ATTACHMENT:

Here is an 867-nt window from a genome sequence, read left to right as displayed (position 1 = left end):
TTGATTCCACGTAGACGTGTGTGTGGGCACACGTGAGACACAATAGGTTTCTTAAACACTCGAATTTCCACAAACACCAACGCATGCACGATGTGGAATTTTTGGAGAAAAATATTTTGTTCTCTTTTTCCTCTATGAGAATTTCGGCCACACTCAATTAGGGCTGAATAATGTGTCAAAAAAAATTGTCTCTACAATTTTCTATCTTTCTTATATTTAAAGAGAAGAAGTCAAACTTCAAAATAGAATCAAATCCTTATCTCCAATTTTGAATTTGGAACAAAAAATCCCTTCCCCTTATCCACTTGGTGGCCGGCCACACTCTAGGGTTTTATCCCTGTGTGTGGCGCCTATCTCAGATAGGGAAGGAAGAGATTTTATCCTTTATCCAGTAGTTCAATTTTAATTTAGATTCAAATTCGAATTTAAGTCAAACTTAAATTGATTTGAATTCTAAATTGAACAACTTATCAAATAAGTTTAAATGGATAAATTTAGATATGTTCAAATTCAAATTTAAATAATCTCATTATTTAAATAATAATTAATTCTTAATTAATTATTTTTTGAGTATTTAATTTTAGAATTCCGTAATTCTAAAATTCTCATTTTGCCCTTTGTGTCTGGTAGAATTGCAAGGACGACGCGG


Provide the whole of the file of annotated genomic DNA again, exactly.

Here is an 867-nt window from a genome sequence, read left to right as displayed (position 1 = left end):
TTGATTCCACGTAGACGTGTGTGTGGGCACACGTGAGACACAATAGGTTTCTTAAACACTCGAATTTCCACAAACACCAACGCATGCACGATGTGGAATTTTTGGAGAAAAATATTTTGTTCTCTTTTTCCTCTATGAGAATTTCGGCCACACTCAATTAGGGCTGAATAATGTGTCAAAAAAAATTGTCTCTACAATTTTCTATCTTTCTTATATTTAAAGAGAAGAAGTCAAACTTCAAAATAGAATCAAATCCTTATCTCCAATTTTGAATTTGGAACAAAAAATCCCTTCCCCTTATCCACTTGGTGGCCGGCCACACTCTAGGGTTTTATCCCTGTGTGTGGCGCCTATCTCAGATAGGGAAGGAAGAGATTTTATCCTTTATCCAGTAGTTCAATTTTAATTTAGATTCAAATTCGAATTTAAGTCAAACTTAAATTGATTTGAATTCTAAATTGAACAACTTATCAAATAAGTTTAAATGGATAAATTTAGATATGTTCAAATTCAAATTTAAATAATCTCATTATTTAAATAATAATTAATTCTTAATTAATTATTTTTTGAGTATTTAATTTTAGAATTCCGTAATTCTAAAATTCTCATTTTGCCCTTTGTGTCTGGTAGAATTGCAAGGACGACGCGG